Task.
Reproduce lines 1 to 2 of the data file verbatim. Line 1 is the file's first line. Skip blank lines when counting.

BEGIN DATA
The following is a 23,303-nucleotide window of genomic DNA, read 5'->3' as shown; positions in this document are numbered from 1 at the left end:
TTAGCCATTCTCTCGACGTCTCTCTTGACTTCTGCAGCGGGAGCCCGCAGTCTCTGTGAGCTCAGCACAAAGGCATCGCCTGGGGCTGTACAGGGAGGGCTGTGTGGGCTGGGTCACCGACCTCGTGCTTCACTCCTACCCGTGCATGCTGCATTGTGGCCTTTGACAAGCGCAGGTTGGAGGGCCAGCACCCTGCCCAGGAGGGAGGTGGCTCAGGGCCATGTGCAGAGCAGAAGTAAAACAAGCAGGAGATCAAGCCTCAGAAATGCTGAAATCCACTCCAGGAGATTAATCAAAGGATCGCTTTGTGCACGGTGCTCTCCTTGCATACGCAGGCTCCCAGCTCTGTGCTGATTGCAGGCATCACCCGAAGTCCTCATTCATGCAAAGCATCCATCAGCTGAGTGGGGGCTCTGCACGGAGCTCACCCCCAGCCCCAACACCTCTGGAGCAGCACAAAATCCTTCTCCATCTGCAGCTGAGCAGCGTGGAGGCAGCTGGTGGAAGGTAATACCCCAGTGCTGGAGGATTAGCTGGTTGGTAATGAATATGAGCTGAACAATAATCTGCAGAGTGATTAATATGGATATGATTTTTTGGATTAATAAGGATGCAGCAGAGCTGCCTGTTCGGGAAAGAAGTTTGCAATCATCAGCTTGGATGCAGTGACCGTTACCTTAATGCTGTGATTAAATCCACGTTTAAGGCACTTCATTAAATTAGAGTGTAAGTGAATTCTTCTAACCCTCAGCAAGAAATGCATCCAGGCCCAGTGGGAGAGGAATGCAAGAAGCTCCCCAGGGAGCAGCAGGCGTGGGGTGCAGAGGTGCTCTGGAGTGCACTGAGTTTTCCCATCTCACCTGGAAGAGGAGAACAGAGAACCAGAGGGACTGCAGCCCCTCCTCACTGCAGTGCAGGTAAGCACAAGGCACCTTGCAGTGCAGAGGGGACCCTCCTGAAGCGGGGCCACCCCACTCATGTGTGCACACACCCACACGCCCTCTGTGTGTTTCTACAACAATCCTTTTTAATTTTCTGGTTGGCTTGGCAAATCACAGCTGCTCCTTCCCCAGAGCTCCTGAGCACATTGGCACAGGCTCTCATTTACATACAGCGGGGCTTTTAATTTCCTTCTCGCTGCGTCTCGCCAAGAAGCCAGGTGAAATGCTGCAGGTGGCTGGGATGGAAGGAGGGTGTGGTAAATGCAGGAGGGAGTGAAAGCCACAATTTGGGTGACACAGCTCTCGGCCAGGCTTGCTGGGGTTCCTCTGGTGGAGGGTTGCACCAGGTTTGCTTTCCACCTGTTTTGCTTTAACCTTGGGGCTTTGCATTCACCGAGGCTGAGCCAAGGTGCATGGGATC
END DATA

The following is a 23,303-nucleotide window of genomic DNA, read 5'->3' as shown; positions in this document are numbered from 1 at the left end:
TTAGCCATTCTCTCGACGTCTCTCTTGACTTCTGCAGCGGGAGCCCGCAGTCTCTGTGAGCTCAGCACAAAGGCATCGCCTGGGGCTGTACAGGGAGGGCTGTGTGGGCTGGGTCACCGACCTCGTGCTTCACTCCTACCCGTGCATGCTGCATTGTGGCCTTTGACAAGCGCAGGTTGGAGGGCCAGCACCCTGCCCAGGAGGGAGGTGGCTCAGGGCCATGTGCAGAGCAGAAGTAAAACAAGCAGGAGATCAAGCCTCAGAAATGCTGAAATCCACTCCAGGAGATTAATCAAAGGATCGCTTTGTGCACGGTGCTCTCCTTGCATACGCAGGCTCCCAGCTCTGTGCTGATTGCAGGCATCACCCGAAGTCCTCATTCATGCAAAGCATCCATCAGCTGAGTGGGGGCTCTGCACGGAGCTCACCCCCAGCCCCAACACCTCTGGAGCAGCACAAAATCCTTCTCCATCTGCAGCTGAGCAGCGTGGAGGCAGCTGGTGGAAGGTAATACCCCAGTGCTGGAGGATTAGCTGGTTGGTAATGAATATGAGCTGAACAATAATCTGCAGAGTGATTAATATGGATATGATTTTTTGGATTAATAAGGATGCAGCAGAGCTGCCTGTTCGGGAAAGAAGTTTGCAATCATCAGCTTGGATGCAGTGACCGTTACCTTAATGCTGTGATTAAATCCACGTTTAAGGCACTTCATTAAATTAGAGTGTAAGTGAATTCTTCTAACCCTCAGCAAGAAATGCATCCAGGCCCAGTGGGAGAGGAATGCAAGAAGCTCCCCAGGGAGCAGCAGGCGTGGGGTGCAGAGGTGCTCTGGAGTGCACTGAGTTTTCCCATCTCACCTGGAAGAGGAGAACAGAGAACCAGAGGGACTGCAGCCCCTCCTCACTGCAGTGCAGGTAAGCACAAGGCACCTTGCAGTGCAGAGGGGACCCTCCTGAAGCGGGGCCACCCCACTCATGTGTGCACACACCCACACGCCCTCTGTGTGTTTCTACAACAATCCTTTTTAATTTTCTGGTTGGCTTGGCAAATCACAGCTGCTCCTTCCCCAGAGCTCCTGAGCACATTGGCACAGGCTCTCATTTACATACAGCGGGGCTTTTAATTTCCTTCTCGCTGCGTCTCGCCAAGAAGCCAGGTGAAATGCTGCAGGTGGCTGGGATGGAAGGAGGGTGTGGTAAATGCAGGAGGGAGTGAAAGCCACAATTTGGGTGACACAGCTCTCGGCCAGGCTTGCTGGGGTTCCTCTGGTGGAGGGTTGCACCAGGTTTGCTTTCCACCTGTTTTGCTTTAACCTTGGGGCTTTGCATTCACCGAGGCTGAGCCAAGGTGCATGGGATC